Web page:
Mutual funds and investment managers sponsor fewer proposals than other types of shareholders, and their proposals almost always focus on takeover defenses. Gamco Investors, which is affiliated with Mario Gabelli’s mutual fund operations, filed two proposals at S&P; Supercomposite companies in the 2001 proxy season, both asking the company to redeem or obtain shareholder approval for a poison pill.[fn21] Investment manager Crabbe Huson Group joined with the AFL-CIO and the Amalgamated Bank of New York LongView MidCap 400 Fund in sponsoring three proposals through a consent solicitation at Oregon Steel Mills in 1999.[fn22]

[fn21] See Definitive Proxy Statement of Standard Motor Products filed on Apr. 17, 2001; Definitive Proxy Statement of Navistar International filed on Jan. 22, 2001.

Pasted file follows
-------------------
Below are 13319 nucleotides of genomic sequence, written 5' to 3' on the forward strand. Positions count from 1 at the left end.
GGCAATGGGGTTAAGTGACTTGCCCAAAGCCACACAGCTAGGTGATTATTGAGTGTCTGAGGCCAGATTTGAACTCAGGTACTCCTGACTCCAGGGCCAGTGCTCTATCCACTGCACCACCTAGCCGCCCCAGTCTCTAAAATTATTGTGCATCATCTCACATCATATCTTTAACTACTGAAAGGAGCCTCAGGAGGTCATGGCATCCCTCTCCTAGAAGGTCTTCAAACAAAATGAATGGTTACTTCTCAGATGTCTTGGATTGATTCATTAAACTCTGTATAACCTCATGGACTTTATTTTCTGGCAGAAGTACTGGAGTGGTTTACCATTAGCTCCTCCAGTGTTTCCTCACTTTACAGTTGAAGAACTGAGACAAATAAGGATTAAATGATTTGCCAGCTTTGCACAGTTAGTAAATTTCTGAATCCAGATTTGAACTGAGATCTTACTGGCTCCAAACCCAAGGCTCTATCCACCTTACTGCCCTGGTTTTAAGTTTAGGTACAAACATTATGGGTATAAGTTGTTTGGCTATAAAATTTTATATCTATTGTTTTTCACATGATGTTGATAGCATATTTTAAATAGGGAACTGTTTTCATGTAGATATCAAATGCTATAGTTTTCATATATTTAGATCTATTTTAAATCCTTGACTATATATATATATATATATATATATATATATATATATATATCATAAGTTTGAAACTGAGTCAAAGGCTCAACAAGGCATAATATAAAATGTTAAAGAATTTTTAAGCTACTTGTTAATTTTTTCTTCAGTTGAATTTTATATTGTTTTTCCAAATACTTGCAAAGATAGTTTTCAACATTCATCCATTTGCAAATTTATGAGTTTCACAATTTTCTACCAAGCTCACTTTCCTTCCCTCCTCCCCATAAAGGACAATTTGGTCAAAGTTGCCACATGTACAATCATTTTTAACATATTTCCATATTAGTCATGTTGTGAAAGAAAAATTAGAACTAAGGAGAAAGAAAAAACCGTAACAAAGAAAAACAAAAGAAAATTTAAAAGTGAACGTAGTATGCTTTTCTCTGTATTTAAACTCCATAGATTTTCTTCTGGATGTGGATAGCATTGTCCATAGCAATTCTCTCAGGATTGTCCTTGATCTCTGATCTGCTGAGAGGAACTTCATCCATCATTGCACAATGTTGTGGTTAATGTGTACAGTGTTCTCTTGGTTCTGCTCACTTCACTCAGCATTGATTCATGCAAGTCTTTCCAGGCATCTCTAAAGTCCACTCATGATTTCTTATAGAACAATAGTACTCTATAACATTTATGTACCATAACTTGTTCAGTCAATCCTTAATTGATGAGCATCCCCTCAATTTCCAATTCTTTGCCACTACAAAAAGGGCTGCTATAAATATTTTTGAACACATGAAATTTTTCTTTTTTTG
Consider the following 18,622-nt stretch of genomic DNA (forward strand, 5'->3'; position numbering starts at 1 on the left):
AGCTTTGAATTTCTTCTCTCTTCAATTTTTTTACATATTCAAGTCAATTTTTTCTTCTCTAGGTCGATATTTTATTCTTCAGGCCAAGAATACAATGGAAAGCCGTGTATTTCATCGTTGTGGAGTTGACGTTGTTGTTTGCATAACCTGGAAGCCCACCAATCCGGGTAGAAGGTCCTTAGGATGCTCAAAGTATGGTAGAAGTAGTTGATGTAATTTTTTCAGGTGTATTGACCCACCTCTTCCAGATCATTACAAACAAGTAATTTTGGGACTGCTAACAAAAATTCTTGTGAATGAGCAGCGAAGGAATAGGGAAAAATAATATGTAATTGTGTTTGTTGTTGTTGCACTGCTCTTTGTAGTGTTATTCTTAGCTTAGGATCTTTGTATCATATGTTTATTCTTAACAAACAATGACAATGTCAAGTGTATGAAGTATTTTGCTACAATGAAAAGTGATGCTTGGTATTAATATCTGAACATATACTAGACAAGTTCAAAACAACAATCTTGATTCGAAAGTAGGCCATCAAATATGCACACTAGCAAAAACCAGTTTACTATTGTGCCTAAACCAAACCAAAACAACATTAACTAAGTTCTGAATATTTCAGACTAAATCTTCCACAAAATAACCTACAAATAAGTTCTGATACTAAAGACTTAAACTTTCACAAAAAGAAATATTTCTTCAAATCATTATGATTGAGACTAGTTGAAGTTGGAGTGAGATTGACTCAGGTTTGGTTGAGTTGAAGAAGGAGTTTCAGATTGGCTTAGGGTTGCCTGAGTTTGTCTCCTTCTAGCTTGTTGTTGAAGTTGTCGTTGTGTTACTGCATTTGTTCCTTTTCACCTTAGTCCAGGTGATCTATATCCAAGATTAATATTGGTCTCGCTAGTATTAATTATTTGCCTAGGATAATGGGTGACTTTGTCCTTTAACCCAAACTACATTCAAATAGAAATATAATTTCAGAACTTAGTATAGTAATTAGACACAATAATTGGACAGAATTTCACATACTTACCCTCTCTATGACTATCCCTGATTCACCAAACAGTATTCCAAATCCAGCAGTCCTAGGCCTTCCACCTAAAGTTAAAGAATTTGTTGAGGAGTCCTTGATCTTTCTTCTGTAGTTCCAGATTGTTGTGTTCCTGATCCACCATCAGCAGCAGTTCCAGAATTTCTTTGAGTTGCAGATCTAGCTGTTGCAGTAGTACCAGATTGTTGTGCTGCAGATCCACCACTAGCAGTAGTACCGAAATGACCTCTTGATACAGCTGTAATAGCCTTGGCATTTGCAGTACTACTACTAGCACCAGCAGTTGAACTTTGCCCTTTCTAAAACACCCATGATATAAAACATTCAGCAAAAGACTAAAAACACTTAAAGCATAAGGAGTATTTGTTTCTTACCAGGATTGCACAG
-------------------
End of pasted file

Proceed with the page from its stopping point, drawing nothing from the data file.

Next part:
[fn22] See Definitive Proxy Statement of Committee to Restore Shareholder Value at Oregon Steel Mills, Inc. filed on Feb. 1, 1999.

33.09 Environmental and Social Justice Organizations

Environmental and social justice organizations often work in partnership with religious shareholders or socially responsible investors (or both) on issues of common concern. Friends of the Earth is the most prominent environmental organization active in the shareholder arena, and has published a how-to manual on shareholder activism.[fn23] In the 2001 proxy season, Friends of the Earth submitted a proposal to Enron, together with individuals, religious and socially responsible investors, asking the company to develop a policy regarding its impact on biodiversity and indigenous peoples.[fn24] Friends of the Earth has also sponsored proposals on greenhouse gas emissions at Reynolds Metals,[fn25] genetically modified seeds at DuPont[fn26] and renewable energy at Exxon.[fn27]